This course is concerned with central questions, methodological approaches, and themes related to conducting qualitative research.

With this course, we aim to foster PhD students’ 1) informed understanding about designing and carrying out qualitative research; 2) developing skills related to data collection and analysis in qualitative in qualitative research and 3) the enactment of 1 and 2 in PhD students’ own research projects.

Course coordinator: dr. Larike Bronkhorst

Course objectives

More specifically, by the end of the course students will know:

  • A variety of paradigms, traditions and approaches to qualitative research
  • Their own positionality and situate themselves as insiders/outsiders in their current research projects
  • How to optimize their data collection (most explicitly interviews)
  • The possibilities of data-analysis
  • How to establish trustworthiness in their own research projects
  • How to write and publish qualitative research


The course consists of four digital meetings of one day each that students have prepared in advance. (Guest) lectures are alternated with individual and group assignments, demonstrations, and discussions. Students share their own experiences with their peers and with the instructors. The rationale of this student-centered approach is that students and instructors can learn from each other and ‘make the course together’.

In the first meeting, we pay attention to different paradigms and philosophical issues related to qualitative research, positionality as well as issues related to quality.

In the second meeting, the main focus will be on data collection and analyses, using interviews as an example.

The third meeting continues with other not as widely known qualitative designs and analyses.

During the fourth meeting, the participants will engage in an interactive lecture about what constitutes good writing in qualitative research, including tips and tricks for getting published based on the lecturer’s experiences as journal editors.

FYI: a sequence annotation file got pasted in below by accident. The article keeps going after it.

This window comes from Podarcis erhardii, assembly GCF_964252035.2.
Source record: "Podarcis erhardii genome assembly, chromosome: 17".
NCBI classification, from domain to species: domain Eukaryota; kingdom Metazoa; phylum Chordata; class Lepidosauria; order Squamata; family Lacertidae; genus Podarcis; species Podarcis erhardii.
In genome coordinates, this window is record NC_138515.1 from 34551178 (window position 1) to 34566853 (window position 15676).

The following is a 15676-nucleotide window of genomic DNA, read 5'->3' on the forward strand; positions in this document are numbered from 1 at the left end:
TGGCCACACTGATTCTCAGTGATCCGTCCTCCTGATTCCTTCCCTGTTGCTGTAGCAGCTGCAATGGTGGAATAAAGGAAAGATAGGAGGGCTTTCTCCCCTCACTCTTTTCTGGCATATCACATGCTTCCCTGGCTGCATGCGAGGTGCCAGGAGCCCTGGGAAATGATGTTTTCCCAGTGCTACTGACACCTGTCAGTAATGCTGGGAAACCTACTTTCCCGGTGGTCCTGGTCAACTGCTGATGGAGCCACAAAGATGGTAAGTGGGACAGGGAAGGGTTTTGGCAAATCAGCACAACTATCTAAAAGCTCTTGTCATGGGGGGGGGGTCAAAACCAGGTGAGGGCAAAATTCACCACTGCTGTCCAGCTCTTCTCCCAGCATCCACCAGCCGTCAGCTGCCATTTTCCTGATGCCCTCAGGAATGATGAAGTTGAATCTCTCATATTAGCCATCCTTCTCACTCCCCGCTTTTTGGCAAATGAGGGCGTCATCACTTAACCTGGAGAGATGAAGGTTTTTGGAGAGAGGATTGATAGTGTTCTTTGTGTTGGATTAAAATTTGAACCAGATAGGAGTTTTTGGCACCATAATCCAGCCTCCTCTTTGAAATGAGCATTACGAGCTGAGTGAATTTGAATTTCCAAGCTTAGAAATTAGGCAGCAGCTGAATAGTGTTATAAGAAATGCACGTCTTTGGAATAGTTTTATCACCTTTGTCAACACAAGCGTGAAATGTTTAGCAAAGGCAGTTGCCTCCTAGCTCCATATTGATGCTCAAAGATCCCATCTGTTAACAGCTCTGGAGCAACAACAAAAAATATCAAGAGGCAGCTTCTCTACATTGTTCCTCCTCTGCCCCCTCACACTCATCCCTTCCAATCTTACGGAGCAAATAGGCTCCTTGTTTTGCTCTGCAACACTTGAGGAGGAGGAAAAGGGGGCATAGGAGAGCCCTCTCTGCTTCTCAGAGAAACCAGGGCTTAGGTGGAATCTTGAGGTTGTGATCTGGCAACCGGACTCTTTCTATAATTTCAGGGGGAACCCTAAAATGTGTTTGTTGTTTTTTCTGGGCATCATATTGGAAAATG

A main thread underlying the course is the assignment in which students reflect on their own research project.

Requirements: It is highly recommended that students let the lecturer know in advance if they have specific questions. The lecturer prefers to work with “real” examples from the PhD students’ own study (ie. data collection instruments, transcripts, (ethical) dilemma’s, quality concerns).


Day 1 & 2 Wednesday September 30, Thursday October 1

Day 3 & 4: Wednesday October 7, Thursday October 8

Location: MS Teams

Participants prepare individually for each course day through readings. The content of the readings is not repeated in lectures during course days; instead it serves as the basis for the lectures and the practical assignments. During the last 30 minutes of each meeting, participants work on their assignment

Maximum number of participants: 24


The student completes the course when s/he demonstrates evidence of having read the articles, and having done (& posted online) the preparatory work, is present during the course, actively engages in exchanging and discussing ideas in the workshops.